Note: In terms of the chest pain, I'd noticed that the days when it occurred seemed to coincide with the days when I was due a lower dose of steroids, hence I asked about amending my steroid dosage. The doctor was happy for me to try changing my steroid dose to 10mg/day, rather than a three day cycle of 5mg, 10mg and 10mg, as it was only a minor change, so it was unlikely to affect the results of the PET-CT scan. The change did prove to be enough to resolve the issue with the chest pain though.

Fortunately, spending the night in my local hospital, even if it does turn-out to be unnecessary, doesn't bother me, as the staff, ward and setting are all nice; In fact, given how much time I've spent there in recent years, it's almost like my second home. Plus, in the early evening, if you take a look out of your window, all that you're missing from watching a wildlife documentary is David Attenborough narrating; I did get a photo of one such visitor, when it came fairly close (click to view it full size):

Visiting Wildlife

It was just under a week later when I had the PET-CT scan, which turned-out to be not the nicest of experiences, as whilst laying down on the scanner only caused fairly mild back pain, and the PET-CT scan itself was fine, actually getting off the scanner was an entirely different story. Fortunately, the technician was especially helpful, not to mention patient, and between us we managed to find a way to get me off the scanner without it being too traumatic; It took about a quarter of an hour though, and there were a few sudden, sharp spikes in pain that definitely stopped me dead in my tracks.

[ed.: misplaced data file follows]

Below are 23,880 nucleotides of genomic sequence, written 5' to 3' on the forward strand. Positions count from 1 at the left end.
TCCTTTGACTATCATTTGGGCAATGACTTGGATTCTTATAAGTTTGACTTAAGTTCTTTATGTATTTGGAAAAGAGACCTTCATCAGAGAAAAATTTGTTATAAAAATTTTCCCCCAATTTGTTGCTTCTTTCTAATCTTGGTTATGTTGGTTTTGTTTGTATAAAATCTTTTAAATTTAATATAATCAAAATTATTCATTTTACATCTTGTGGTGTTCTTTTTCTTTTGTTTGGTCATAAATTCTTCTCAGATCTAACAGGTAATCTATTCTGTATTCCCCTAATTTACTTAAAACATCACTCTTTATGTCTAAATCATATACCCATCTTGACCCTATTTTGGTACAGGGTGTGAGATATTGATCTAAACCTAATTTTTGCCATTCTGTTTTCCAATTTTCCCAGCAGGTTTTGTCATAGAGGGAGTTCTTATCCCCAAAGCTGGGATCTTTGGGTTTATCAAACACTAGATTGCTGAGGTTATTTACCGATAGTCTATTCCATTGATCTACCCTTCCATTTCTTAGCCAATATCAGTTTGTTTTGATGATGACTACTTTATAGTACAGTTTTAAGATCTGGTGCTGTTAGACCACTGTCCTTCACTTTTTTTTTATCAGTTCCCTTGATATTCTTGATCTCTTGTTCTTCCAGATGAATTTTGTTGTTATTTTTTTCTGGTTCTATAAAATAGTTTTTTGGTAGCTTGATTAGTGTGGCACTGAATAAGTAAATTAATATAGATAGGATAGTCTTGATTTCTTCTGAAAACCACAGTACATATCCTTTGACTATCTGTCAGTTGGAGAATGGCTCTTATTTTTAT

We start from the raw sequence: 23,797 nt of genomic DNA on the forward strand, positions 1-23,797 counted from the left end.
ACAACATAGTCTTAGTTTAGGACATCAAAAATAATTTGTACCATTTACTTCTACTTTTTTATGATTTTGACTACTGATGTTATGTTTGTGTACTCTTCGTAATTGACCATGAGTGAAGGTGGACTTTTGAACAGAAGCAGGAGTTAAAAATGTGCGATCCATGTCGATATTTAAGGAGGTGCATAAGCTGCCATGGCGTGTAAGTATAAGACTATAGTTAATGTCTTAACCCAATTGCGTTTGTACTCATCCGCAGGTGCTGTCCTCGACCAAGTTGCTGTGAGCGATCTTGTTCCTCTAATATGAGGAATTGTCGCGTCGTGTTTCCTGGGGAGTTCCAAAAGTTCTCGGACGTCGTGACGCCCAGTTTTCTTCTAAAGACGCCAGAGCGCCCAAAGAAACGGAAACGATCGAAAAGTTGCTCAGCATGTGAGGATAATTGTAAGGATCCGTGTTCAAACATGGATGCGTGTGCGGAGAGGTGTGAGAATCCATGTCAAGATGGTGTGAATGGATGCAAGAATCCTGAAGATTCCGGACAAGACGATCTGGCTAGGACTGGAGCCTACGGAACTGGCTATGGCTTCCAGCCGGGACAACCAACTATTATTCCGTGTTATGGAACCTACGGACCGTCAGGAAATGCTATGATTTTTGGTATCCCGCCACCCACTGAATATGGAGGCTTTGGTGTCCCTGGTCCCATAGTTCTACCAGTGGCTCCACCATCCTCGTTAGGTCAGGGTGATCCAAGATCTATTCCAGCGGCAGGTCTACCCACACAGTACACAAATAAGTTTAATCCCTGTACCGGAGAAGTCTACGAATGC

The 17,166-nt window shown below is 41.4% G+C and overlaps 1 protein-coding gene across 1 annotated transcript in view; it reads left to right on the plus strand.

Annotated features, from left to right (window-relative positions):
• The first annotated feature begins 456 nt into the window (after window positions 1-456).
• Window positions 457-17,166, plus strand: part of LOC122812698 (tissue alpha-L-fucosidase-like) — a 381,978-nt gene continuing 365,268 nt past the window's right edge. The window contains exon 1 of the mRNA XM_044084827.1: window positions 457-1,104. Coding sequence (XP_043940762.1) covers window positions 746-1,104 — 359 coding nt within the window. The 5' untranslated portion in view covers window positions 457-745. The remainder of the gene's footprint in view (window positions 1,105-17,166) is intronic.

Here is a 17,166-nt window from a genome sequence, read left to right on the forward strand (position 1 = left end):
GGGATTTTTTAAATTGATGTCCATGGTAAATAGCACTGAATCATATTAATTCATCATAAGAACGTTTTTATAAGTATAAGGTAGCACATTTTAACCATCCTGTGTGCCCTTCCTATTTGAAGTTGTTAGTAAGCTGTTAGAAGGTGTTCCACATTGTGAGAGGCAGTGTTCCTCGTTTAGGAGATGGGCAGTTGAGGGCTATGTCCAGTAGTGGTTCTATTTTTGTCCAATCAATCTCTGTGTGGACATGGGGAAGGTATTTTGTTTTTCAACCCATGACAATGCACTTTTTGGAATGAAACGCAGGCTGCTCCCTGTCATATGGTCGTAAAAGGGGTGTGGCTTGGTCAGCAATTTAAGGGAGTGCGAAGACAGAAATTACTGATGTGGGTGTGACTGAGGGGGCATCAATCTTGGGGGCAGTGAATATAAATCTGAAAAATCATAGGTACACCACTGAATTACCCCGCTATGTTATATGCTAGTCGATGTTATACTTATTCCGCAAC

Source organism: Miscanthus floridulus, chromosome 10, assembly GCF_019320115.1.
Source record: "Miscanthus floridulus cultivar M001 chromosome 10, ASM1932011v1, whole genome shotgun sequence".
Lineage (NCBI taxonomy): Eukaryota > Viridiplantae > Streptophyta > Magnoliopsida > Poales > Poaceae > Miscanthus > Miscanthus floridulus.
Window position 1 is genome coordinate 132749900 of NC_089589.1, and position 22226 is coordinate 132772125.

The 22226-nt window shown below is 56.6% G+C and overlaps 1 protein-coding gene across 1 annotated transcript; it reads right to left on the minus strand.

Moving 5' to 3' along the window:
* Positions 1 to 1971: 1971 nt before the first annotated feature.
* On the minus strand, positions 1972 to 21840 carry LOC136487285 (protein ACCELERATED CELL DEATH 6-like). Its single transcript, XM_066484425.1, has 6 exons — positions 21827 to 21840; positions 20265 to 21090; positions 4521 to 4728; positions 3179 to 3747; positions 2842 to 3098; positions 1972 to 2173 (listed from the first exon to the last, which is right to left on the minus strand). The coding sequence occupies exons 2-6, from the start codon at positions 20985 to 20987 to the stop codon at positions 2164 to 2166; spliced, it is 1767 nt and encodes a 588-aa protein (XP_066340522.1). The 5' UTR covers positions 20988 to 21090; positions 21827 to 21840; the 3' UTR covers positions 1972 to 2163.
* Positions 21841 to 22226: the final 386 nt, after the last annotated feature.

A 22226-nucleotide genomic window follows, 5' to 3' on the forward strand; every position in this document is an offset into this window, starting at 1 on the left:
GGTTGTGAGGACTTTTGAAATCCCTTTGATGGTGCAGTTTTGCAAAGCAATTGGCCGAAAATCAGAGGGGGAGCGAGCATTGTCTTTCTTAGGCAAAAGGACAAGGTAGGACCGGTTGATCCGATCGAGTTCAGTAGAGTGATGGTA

When I got the results of the PET-CT scan, just under a week later, it was clear that my Hodgkin's Lymphoma had relapsed. Consequently, the doctor explained that because I've already had all of the treatments that are currently considered to be potential cures, all that was really left now was trying to control the cancer for as long as possible, using treatments that tend to be well-tolerated; i.e. allow for a good quality of life. No-one can really say how long or short that life will be; It could be several weeks, months or years. However, what the doctor did say was that eventually the Hodgkin's Lymphoma is going to kill me. Obviously, the doctor doesn't know that with absolute certainty, as a new treatment could be developed that does cure me, or I could get run-over by a bus, but clearly the prognosis was far from being good.